Systems Theory and Automatic Control

Systems and Control Seminars for the summer semester 2009

Statistical approaches for the inference of biological networks


Nicole Radde

Time and Place

The lecture will be given on June 25, 2009, 5 p.m. in the lecture hall V005-2 at the Max-Planck-Institute Magdeburg.

The problem of reverse engineering intracellular networks from experimental data often results in a highly nonlinear and underdetermined optimization problem. Data are usually noisy and sparse, and the systems are intrinsically stochastic. Therefore, a stochastic modeling framework and statistical approaches for network inference are appropriate in this setting, since they naturally take uncertainties and measurement errors into account. In my talk I compare likelihood functions of different time-discrete stochastic models which have been suggested to capture stochastic effects in biological network models. I propose to classify those models into three groups, according to the interpretation of the origin of stochasticity. General expressions for likelihoods are developed, and a comparison of those across the groups is provided. This method also suggests a way to separate noise in biological systems, which is illustrated on a small sample network.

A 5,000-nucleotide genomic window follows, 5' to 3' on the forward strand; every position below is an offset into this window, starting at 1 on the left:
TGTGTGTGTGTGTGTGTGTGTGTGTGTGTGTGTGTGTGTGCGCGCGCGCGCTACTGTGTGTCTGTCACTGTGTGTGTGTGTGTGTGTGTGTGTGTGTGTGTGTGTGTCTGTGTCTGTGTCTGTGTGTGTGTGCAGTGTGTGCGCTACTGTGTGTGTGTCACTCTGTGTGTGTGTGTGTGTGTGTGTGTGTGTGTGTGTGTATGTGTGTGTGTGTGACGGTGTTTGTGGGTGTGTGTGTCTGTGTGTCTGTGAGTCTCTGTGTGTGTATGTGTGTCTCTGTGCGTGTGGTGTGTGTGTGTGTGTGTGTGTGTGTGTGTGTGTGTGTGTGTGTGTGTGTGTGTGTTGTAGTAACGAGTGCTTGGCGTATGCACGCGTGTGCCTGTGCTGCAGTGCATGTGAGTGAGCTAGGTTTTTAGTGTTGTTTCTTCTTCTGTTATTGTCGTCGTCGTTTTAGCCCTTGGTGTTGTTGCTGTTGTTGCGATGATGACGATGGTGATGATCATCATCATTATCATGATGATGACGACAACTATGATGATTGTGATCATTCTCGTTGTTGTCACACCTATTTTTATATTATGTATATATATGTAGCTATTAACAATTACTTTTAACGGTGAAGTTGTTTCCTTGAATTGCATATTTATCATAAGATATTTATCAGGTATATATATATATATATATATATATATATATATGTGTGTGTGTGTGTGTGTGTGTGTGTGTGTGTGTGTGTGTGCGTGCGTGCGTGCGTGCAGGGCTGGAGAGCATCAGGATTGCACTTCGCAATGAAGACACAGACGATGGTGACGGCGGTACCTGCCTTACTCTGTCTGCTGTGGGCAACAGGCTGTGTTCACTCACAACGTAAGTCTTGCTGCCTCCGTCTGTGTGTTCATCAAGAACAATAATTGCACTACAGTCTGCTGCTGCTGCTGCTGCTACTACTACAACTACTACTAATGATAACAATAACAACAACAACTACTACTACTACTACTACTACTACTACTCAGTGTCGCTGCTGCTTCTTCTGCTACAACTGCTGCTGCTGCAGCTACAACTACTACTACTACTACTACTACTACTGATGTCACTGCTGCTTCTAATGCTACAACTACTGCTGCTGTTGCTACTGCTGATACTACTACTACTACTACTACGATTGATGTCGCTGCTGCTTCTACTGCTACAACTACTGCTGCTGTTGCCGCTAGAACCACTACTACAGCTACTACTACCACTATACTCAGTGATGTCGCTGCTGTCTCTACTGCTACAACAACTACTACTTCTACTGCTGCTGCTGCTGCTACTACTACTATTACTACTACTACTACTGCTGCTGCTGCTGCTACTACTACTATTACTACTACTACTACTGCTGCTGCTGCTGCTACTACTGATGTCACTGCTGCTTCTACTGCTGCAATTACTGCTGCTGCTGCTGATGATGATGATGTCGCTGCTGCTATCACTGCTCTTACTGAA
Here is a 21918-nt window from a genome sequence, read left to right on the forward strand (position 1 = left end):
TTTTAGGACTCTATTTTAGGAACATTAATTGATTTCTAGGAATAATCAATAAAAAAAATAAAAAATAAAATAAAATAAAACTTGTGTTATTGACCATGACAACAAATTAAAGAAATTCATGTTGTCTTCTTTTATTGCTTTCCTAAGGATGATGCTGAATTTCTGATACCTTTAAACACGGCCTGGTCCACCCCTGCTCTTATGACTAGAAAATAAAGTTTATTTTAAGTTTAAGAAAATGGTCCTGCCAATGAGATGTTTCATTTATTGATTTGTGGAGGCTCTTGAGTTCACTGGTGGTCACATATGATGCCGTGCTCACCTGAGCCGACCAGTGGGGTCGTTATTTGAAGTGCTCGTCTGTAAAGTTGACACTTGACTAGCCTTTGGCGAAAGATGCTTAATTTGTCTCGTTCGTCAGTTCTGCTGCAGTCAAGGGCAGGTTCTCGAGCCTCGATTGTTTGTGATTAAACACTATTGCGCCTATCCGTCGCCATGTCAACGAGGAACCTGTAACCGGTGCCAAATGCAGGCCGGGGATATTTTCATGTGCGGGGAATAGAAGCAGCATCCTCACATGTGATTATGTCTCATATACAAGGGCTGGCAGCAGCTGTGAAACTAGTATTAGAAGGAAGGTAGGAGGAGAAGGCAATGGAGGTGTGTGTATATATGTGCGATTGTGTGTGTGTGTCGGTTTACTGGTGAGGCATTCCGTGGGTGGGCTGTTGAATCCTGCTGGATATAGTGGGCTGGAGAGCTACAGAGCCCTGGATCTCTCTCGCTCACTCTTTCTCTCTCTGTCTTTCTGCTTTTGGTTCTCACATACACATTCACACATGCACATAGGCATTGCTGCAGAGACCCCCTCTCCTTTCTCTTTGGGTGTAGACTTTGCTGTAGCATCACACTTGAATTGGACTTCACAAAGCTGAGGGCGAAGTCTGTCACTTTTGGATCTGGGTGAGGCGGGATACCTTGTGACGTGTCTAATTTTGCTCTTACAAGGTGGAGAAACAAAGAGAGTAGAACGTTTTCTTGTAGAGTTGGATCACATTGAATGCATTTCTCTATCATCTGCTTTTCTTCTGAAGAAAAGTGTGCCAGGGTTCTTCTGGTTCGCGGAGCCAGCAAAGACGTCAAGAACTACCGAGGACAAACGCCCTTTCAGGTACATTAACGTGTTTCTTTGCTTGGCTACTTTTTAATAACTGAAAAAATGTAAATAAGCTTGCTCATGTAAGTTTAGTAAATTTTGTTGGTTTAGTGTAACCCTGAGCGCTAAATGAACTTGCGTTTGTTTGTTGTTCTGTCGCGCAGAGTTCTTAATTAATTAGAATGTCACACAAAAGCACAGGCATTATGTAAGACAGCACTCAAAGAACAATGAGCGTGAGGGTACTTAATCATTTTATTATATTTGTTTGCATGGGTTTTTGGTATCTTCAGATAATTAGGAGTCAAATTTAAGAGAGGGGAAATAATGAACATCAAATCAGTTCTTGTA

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Information about the Speaker

Since several years my research focuses on the investigation of intracellular network dynamics at a molecular level.This was a complete change after studying physics and writing my diploma thesis in nuclear astrophysics at the University of Darmstadt. In 2007 I finished my PhD thesis entitled 'Nonlinear dynamic phenomena in biochemical networks' at the Institute for Applied Computer Science at the University of Cologne. After this, I went to Leipzig to work as a postdoc in the Statistics and Computational Biology group at the Institute for Medical Informatics, Statistics and Epidemiology. Since October 2008 I am working in as a Junior-Professor the Institute for Systems Theory and Automatic Control at the University of Stuttgart. My research interests include: Graph-based approaches for analyzing feedback mechanisms in biological networks, Statistical approaches for parameter estimation from experimental data, Modeling the dynamics of intracellular networks, in particular, signalling pathways and secretory pathways

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